Written by

Given its sterling performance in 2015 and 2016, there were great expectations for the performance of the gold sector in 2017. But Finance Minister, Winston Jordan, recently revealed that production figures show that gold declaration was not as good as they had hoped it would be.
The economist noted that gold production for 2017 was projected to be at 694,000 ounces. But only a production of 653,674 was achieved. Taking this into account, the Minister of Natural Resources, Raphael Trotman, recently called on the Guyana Gold and Diamond Miners Association (GGDMA) to encourage its members to declare more gold.
But the Executives of the Association noted that if the Government and, in particular Minister Trotman, wants to see an improvement in declaration, then there are some immediate changes that must take place. These are as follows:
• Fast track maintenance of main and arterial access roads to the current centers of local gold production. According to the GGDMA, there must also be a policy to encourage the opening of new roads to access virgin mining lands.
• Government needs to come out with a clear statement that its Green Development Strategy will not adversely impact the mining industry, but will speak to responsible mining which the Association endorses. Miners are currently unwilling to make new investments in this climate of “green” uncertainty.
• De-bottleneck the applications for Prospecting & Mining Permits which are buried under bureaucracy at the Guyana Geology and Mines Commission (GGMC). The rate of granting these documents for new mining lands has slowed. Everyone is affected and, more so, the emerging mining syndicates.
• Government needs to reintroduce the incentive to Industry Fund [was previously set at G$1B] to fund and support the drive to identify and adopt appropriate industry best practices, specifically the adoption of better technologies to improve the current 30% gold recovery and the reduction and responsible use of mercury.
• Work with the industry to reduce the hurdles in entry for new miners and barriers to production and production growth that the punitive VAT on Excavators represents.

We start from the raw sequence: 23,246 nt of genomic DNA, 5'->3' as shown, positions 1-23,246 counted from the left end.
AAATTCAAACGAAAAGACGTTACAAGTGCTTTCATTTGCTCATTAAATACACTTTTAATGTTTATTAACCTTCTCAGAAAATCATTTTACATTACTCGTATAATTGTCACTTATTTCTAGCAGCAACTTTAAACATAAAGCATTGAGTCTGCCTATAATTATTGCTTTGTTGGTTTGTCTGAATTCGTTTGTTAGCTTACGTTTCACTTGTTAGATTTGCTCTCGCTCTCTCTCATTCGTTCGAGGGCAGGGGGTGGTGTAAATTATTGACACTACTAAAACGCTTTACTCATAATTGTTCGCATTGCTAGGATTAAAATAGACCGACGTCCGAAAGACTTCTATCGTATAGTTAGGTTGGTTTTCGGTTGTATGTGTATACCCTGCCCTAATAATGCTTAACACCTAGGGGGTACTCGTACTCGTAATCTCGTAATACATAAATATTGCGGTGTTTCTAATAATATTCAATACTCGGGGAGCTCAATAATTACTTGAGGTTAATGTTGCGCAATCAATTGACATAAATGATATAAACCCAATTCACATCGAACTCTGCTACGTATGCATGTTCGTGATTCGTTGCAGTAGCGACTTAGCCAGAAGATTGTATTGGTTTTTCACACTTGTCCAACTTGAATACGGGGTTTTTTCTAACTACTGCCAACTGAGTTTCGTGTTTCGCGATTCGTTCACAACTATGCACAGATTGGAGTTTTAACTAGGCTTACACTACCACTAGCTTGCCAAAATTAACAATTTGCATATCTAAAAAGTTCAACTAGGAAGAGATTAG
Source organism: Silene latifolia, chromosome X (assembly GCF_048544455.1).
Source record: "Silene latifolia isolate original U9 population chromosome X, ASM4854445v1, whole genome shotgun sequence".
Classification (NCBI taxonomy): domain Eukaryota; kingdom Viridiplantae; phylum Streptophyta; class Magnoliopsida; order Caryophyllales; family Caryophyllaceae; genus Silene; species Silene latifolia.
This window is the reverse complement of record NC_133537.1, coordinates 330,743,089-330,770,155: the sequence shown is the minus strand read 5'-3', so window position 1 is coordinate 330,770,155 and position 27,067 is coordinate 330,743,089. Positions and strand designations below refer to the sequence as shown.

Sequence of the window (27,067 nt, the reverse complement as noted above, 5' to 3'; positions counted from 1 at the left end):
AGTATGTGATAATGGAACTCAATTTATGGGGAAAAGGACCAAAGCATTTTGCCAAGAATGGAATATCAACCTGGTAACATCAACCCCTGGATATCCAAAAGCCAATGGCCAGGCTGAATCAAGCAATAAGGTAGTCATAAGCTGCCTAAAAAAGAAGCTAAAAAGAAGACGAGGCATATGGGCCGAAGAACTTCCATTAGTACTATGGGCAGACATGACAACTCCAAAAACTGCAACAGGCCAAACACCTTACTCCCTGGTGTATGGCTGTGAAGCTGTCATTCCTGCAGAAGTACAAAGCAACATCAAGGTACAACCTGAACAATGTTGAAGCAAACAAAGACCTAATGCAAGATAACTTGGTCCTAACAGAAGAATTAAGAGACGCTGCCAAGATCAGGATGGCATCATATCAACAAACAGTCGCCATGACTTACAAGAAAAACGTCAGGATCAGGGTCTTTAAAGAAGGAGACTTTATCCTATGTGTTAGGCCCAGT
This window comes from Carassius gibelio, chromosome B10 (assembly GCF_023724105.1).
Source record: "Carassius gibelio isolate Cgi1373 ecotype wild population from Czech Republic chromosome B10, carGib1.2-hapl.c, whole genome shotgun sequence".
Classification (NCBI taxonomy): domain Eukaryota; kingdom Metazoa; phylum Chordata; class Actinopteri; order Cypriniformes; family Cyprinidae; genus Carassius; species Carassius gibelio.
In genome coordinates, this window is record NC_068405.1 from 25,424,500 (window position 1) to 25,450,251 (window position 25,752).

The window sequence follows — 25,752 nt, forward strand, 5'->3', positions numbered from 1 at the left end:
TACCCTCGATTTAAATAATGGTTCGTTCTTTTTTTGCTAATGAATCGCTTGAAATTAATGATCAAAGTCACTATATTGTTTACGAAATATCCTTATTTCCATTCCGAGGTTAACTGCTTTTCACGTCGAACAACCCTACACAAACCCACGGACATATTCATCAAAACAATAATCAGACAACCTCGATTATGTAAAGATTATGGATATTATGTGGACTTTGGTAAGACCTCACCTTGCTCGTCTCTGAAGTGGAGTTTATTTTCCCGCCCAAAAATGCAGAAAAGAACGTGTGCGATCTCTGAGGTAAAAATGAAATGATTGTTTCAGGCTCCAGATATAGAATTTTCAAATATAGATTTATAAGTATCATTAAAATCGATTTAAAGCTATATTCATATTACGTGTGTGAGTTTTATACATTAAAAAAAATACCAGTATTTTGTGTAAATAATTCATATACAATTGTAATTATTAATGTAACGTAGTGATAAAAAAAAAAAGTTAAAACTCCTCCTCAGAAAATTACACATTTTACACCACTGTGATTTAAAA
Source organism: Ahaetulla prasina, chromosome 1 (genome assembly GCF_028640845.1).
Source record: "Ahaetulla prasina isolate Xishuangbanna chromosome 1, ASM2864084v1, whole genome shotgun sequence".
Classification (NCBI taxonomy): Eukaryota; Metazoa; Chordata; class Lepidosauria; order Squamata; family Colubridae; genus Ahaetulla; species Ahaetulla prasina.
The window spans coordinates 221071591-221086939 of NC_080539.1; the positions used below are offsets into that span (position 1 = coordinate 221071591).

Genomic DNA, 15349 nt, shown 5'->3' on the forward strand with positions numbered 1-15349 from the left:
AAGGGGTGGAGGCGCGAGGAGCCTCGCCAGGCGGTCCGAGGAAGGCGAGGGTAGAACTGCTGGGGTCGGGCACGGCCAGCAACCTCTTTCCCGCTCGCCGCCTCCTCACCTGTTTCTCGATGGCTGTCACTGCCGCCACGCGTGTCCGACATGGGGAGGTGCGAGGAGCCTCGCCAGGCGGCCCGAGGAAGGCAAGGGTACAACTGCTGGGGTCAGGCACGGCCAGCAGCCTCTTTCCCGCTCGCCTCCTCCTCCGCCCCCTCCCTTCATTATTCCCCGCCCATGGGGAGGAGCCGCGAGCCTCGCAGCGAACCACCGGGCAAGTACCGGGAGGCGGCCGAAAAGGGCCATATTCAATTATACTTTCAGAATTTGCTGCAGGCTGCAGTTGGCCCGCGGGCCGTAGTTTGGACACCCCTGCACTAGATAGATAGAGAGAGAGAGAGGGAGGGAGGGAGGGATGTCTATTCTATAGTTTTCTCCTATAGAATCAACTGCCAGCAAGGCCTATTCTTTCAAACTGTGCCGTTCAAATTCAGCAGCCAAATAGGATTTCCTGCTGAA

• Bring final and definitive resolution to the issue of the conversion to Mining Permits for locally held Prospecting Licenses. This is a low hanging fruit and the obvious huge and immediate benefits from executive action by way of ministerial order are that: pending applications by local miners to convert from Prospecting Licence to Mining Permits have directly contributed to the 2017-18 shortfall in gold production as the applicants still wait, and, some over two years, for the permission to put their excavators and other idle mining equipment into production. Some of these new Mining Permits will result in immediate new investments, yielding new production and thus contribute to the increase in gold production that is being sought in 2018.
• Treat with the outstanding applications for new Prospecting Licences and PGGS; a number of applicants for both gold & diamonds and other non-traditional minerals and metals are being frustrated when applications, which historically took weeks to process, are now taking months, if not years. Applicants have voiced their repeated concerns and consternation at the bureaucratic delays, some of which they view as deliberate stalling, or worse, for whatever rhyme or reason. It is suggested that the Minister issue clear instructions to the GGMC and circumvent the dilly-dallying.
• In other situations, the Board of Directors acting under the Minister’s instructions has made decisions and forwarded recommendations to Trotman, and he in turn asks GGMC to follow up, but nothing has happened as GGMC continues to aimlessly bumble and flounder. Meanwhile, development and Direct Foreign Investment in the country suffers. Just imagine if the same bumbling surrounded the application by Reunion Mining for the Matthews Ridge manganese project; the US$42 Million they spent exploring the property would not have been spent and Bosai would not be, this year, starting the development of a new manganese mine. If you do not plant, you cannot reap!


Article Categories:
Business Industries · Issue 32 · Minning

Leave a Comment

Your email address will not be published. Required fields are marked *

This site uses Akismet to reduce spam. Learn how your comment data is processed.

Menu Title